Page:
These locks are loaded with features, like GPS, a cellular modem, accelerometers, and in this case, an ARM processor. It took a huge amount of work for [Buttim] to get anything to work on the device, but after using a vulnerability to dump the firmware and load his own code on the device, spending an enormous amount of time trying to figure out where all the circuit traces went through layers of insulation intended to harden the lock from humidity, and building his own Python-based programmer for it, he has basically free reign over the device.
To that end, once he figured out how it all worked, he put it to use in his car. The device functions as a GPS tracker and reports its location over the cellular network so it can’t become lost again. As a bonus, he was able to use the accelerometers to alert him if his car was moving without him knowing, so it turned into a theft deterrent as well. Besides that, though, his ability to get into the device’s firmware reminded us of a recent attempt to get access to an ARM platform.
There are few more satisfying moments than the first time you pick a lock. No matter that it’s a dollar-store padlock that you opened with a pick from a $10 eBay kit, the magic of something that should be secure clicking open in the palm of your hand is hard to beat. Pin tumbler locks are surprisingly simple devices, and to demonstrate this [Farmcraft 101] has produced one at 10x scale to demonstrate their operation on the bench.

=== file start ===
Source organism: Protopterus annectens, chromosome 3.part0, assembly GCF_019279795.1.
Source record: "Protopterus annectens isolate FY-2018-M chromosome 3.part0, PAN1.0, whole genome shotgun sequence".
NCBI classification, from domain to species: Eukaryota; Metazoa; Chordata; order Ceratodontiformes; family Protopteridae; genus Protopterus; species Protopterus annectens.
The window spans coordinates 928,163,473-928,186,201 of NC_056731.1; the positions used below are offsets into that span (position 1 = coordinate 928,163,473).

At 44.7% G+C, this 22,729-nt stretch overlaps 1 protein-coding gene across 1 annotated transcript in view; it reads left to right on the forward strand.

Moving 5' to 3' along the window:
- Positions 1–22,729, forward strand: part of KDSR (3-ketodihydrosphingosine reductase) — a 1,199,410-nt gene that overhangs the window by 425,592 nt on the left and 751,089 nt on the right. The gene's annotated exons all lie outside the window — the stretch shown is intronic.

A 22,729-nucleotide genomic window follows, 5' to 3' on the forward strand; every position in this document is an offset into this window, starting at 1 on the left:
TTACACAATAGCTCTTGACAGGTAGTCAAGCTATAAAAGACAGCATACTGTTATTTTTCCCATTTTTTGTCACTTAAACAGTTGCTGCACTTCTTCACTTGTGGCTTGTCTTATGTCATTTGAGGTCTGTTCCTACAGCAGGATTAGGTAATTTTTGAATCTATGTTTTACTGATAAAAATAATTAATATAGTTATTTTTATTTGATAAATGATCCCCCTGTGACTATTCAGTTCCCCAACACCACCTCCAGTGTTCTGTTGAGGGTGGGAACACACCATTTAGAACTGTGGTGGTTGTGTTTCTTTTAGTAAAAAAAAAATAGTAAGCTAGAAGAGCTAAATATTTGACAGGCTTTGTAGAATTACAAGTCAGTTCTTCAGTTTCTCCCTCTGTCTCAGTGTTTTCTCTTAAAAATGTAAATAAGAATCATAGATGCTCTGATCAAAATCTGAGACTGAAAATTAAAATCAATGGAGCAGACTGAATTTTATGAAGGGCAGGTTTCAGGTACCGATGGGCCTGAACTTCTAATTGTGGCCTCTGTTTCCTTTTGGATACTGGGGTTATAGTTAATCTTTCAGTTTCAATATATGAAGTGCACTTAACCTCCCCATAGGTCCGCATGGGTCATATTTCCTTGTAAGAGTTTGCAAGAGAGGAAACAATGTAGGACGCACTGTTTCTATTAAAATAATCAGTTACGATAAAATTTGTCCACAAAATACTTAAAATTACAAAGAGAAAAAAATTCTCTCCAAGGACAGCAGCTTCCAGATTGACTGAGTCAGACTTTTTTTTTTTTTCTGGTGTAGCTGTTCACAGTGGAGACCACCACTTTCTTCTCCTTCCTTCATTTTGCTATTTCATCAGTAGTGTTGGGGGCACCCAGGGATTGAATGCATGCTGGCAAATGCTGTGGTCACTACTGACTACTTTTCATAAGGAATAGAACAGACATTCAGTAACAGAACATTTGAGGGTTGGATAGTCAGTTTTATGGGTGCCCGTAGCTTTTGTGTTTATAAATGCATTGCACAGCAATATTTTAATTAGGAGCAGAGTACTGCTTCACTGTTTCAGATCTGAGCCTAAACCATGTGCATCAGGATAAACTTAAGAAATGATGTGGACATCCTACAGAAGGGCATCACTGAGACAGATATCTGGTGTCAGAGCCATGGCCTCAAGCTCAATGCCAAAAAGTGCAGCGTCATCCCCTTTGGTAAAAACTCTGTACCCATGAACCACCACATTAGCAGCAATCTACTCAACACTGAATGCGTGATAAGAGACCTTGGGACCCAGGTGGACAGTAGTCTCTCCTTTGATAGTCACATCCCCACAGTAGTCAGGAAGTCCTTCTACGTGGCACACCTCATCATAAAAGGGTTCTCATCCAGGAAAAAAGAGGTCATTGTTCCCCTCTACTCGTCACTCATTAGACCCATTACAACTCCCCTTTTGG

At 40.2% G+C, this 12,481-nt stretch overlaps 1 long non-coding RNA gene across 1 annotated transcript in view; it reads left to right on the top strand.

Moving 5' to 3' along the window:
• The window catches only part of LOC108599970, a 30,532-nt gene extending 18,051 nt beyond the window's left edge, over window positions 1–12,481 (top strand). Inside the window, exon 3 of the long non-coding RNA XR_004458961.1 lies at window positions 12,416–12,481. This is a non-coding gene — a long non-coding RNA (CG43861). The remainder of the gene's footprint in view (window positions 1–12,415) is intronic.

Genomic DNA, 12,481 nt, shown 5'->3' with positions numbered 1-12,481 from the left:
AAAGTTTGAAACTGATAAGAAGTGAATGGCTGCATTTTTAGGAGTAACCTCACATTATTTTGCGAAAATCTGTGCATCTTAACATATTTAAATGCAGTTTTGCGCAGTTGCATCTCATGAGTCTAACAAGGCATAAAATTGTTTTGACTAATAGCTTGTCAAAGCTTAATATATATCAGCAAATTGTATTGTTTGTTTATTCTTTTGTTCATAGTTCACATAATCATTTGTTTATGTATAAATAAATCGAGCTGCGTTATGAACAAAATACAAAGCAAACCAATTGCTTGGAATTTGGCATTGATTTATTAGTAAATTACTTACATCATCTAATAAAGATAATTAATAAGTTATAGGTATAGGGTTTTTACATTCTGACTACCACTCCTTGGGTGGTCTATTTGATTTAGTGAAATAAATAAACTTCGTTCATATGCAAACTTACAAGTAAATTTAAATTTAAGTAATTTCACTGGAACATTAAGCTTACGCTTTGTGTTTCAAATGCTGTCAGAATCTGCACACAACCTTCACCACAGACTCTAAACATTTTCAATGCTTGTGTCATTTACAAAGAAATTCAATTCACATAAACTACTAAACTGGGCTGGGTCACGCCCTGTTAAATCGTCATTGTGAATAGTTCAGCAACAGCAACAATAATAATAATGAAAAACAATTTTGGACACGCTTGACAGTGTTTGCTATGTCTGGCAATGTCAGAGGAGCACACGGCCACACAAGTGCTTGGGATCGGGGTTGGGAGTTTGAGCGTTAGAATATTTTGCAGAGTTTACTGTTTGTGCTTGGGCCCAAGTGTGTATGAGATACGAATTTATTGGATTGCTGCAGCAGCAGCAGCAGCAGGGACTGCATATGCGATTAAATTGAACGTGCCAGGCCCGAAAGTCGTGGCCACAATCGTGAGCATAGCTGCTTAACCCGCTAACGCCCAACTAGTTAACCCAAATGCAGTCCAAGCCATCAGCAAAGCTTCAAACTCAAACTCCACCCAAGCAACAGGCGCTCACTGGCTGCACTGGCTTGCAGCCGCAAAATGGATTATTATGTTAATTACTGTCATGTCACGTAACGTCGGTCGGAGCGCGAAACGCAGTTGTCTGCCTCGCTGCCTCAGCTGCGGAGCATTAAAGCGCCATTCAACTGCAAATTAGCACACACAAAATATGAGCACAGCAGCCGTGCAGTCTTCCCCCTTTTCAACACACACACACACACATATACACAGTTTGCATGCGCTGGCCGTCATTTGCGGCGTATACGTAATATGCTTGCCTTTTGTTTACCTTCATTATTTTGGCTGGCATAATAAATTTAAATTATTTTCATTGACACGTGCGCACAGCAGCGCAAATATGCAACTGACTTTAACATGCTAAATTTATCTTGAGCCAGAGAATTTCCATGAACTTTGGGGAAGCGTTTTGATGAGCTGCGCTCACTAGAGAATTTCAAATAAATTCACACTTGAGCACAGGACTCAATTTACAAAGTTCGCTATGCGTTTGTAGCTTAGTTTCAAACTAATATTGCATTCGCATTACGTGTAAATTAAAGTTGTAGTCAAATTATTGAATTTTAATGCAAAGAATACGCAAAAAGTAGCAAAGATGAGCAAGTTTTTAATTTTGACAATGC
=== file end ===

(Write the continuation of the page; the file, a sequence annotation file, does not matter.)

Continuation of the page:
The video is a delightful exercise in wood-shop voyerism, as we see him construct the various parts of the lock using his lathe and other workshop tools. A key of the size usually reserved for Freedom Of The City is made, but this one really does slide into the keyway and operate those pins. At the back is a latch mechanism, and the result is a fully-functional model that anyone should be able to use to figure out how the lock works.
Thelock itself isn’t the whole story though, because given the date he’s used it as the basis for a cracking April Fool in which he sends up the [Lock Picking Lawyer] and proceeds to demonstrate the glaring insecurities in his creation. Both videos are there for your enjoyment, below the break. And if you can’t wait to have a go at a lock or two, don’t forget you can always make your own tools using paperclips.
[Ed note: streetcleaner bristles. Thank me later.]
Continue reading “The Key To This City Opens A Real Lock”
Another day, another video that seriously makes us doubt whether eschewing the purchase of a lathe in favor of feeding the family is a value proposition. This time, [Maker B] shows us what the queen of machine tools can do by turning a couple of bolts into a miniature safe.